Mahale Mountains National Park, Katavi National Park and Lake Tanganyika provide a true African wilderness experience in Tanzania’s remote and undiscovered west.
Katavi National Park
The lesser visited Katavi National Park provides an exclusive, untamed and wild safari experience. Accessible only by light aircraft, the 4,471km2 park is supported by three seasonal rivers; the Katuma, Kavu and Kapapa. Following the rains, the park shows similarities to the Okavango Delta whilst the dry season brings the rapid loss of water sources with hippo and crocodile in their thousands collecting in diminishing pools, large populations of mammals flocking to the rivers in search of water followed by vast numbers of predators and the imminent fight for survival in this wild and arid area.
Mahale National Park
On the shores of Lake Tanganyika, the 1,650km2 Mahale Mountain National Park is home to the Mahale Mountain range and one of the largest wild chimpanzee populations. Habituated since the 1960’s these chimpanzees remain completely wild whilst allowing for close up human encounters – this is undoubtedly one of the prime chimpanzee experiences in the world.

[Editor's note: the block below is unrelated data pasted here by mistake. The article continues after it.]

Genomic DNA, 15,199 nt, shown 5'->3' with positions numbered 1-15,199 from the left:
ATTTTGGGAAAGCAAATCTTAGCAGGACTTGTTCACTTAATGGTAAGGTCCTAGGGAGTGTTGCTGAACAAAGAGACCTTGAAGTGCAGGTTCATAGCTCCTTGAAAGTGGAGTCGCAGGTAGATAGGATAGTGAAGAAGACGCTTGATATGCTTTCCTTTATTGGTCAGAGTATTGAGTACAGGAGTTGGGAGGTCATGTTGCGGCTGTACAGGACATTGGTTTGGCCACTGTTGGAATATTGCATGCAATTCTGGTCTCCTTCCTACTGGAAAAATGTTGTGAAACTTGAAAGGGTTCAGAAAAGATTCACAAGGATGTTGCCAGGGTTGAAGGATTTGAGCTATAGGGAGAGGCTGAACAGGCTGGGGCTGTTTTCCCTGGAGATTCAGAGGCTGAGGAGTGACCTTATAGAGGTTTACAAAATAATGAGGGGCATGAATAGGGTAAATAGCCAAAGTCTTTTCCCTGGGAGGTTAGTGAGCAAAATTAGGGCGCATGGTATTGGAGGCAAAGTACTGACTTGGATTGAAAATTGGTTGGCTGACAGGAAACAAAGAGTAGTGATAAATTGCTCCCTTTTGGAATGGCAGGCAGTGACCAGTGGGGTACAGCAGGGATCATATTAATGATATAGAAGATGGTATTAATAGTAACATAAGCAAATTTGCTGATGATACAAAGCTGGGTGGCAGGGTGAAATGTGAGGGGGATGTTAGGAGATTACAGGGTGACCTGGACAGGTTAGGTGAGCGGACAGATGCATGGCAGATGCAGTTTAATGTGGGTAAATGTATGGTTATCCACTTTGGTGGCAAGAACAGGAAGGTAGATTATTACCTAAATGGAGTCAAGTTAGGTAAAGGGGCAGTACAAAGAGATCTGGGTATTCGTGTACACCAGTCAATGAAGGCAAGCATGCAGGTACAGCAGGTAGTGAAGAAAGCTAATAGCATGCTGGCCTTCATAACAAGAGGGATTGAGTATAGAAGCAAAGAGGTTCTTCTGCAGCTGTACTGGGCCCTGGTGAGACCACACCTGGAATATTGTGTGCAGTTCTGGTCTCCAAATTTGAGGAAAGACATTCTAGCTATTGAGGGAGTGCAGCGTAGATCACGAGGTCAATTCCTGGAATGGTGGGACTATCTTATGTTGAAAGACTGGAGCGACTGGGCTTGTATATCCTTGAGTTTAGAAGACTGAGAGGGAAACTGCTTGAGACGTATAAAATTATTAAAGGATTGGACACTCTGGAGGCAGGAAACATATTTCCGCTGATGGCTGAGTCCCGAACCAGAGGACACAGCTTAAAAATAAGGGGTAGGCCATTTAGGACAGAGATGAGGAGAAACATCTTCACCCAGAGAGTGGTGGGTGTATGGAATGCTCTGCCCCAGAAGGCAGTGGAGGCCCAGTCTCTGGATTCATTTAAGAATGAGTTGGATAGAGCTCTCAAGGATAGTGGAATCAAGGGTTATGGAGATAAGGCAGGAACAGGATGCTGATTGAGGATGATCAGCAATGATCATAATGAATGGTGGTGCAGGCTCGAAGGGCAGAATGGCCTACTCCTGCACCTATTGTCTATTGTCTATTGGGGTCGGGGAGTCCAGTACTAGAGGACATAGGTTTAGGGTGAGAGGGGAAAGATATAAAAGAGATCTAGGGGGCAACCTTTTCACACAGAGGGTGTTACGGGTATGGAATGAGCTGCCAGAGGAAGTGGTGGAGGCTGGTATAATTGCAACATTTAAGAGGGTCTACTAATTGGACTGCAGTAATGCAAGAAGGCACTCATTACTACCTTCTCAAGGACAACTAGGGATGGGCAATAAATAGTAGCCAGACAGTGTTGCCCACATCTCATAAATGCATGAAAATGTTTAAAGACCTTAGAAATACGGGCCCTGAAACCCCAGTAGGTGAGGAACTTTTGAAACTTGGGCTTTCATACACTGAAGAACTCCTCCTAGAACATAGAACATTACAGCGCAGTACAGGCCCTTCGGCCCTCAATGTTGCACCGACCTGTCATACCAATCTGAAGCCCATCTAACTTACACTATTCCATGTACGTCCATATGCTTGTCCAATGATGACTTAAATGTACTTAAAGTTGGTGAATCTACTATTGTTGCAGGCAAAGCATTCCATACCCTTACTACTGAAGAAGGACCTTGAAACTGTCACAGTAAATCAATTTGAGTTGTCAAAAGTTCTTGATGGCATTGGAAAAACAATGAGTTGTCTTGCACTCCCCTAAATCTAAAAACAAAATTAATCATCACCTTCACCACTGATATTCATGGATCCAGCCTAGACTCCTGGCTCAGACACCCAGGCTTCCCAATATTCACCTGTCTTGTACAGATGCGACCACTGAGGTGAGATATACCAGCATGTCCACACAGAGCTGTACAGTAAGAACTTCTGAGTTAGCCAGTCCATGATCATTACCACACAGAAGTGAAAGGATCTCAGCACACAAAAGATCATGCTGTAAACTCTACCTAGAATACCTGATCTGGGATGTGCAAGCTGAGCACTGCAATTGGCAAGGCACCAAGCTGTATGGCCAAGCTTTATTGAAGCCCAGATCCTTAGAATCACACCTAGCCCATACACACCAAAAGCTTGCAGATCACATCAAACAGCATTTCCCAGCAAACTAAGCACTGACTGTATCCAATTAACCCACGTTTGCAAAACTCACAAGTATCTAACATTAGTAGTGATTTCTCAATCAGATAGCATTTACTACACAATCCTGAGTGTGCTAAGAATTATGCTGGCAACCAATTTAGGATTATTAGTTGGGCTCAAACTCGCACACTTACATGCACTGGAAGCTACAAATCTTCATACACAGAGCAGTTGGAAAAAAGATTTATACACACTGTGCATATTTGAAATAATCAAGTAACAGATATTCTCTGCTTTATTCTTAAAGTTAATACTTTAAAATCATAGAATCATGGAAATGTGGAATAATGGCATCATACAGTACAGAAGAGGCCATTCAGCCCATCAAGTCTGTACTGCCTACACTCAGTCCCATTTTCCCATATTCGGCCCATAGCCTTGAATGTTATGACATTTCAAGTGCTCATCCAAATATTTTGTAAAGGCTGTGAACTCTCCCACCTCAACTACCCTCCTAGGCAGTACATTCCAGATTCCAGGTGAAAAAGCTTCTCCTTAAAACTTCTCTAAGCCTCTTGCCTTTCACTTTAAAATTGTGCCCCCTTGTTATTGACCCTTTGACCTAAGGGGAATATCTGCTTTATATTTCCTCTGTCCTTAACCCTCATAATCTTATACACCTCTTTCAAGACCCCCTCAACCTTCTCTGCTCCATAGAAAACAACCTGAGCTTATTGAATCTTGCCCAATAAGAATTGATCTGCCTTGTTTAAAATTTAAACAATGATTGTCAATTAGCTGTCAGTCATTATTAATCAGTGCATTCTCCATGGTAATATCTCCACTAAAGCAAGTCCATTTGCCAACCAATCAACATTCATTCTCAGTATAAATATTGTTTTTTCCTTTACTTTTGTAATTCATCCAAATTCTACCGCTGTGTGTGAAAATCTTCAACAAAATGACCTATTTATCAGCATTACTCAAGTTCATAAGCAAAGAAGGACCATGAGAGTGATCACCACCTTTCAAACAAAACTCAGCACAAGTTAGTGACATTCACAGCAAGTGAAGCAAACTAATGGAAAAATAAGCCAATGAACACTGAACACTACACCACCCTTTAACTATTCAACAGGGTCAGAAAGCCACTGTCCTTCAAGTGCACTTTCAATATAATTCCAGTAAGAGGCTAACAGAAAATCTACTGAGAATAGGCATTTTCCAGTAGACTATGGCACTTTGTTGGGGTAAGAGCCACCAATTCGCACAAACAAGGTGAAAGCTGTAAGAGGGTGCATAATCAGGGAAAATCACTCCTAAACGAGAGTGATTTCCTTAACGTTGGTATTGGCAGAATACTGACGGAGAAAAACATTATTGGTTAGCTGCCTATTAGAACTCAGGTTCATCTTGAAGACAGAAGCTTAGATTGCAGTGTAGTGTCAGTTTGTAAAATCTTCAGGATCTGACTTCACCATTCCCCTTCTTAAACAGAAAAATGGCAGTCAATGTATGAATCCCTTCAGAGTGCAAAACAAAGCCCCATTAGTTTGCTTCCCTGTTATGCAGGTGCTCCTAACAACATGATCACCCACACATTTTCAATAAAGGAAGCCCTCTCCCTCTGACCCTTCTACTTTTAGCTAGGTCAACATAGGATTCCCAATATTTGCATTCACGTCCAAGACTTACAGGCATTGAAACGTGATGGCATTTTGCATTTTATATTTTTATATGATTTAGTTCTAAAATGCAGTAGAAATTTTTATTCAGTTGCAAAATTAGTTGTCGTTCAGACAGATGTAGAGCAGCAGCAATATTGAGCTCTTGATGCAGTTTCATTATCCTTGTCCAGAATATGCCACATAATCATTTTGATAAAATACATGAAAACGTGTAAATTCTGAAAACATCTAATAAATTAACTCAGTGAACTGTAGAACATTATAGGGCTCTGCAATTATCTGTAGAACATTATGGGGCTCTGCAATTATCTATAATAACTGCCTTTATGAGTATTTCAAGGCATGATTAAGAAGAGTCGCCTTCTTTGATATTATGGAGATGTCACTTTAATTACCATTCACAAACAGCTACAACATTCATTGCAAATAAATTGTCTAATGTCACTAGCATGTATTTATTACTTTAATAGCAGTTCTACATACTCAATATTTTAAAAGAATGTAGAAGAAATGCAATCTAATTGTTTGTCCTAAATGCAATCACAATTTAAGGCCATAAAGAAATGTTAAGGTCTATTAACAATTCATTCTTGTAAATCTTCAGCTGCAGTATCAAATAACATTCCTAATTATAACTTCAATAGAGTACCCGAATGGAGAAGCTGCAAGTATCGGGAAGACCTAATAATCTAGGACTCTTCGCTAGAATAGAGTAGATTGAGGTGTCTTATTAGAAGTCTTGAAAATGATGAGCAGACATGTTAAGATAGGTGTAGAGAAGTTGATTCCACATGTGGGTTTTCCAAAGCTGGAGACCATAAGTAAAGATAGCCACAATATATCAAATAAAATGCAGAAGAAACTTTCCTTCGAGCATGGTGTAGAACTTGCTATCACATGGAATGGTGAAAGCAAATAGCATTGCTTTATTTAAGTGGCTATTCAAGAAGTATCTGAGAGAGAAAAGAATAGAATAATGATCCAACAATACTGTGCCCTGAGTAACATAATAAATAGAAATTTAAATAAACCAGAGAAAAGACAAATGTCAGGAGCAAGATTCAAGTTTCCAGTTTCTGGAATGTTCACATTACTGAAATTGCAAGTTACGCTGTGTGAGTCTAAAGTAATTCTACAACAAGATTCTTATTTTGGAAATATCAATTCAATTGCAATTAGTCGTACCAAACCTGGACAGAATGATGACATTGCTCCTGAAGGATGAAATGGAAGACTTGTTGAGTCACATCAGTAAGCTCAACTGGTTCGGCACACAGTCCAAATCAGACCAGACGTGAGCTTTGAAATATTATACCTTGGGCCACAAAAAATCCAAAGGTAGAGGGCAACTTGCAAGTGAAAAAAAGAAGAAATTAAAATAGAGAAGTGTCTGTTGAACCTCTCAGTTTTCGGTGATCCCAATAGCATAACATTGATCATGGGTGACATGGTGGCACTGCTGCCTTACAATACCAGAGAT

The world’s longest, second oldest and second deepest fresh-water lake; Lake Tanganyika laps the shores of Tanzania, Burundi, Democratic Republic of the Congo and Zambia.
The clear, warm waters of the lake are home to more than 470 species of fish including 250 species of cichlid fish, of which 98% are endemic to Lake Tanganyika.
A warm year-round climate and fresh warm waters coupled with extensive water sports available on Lake Tanganyika, provide an exceptional, exclusive ‘beach’ extension to any East African safari in this untouched portion of East Africa.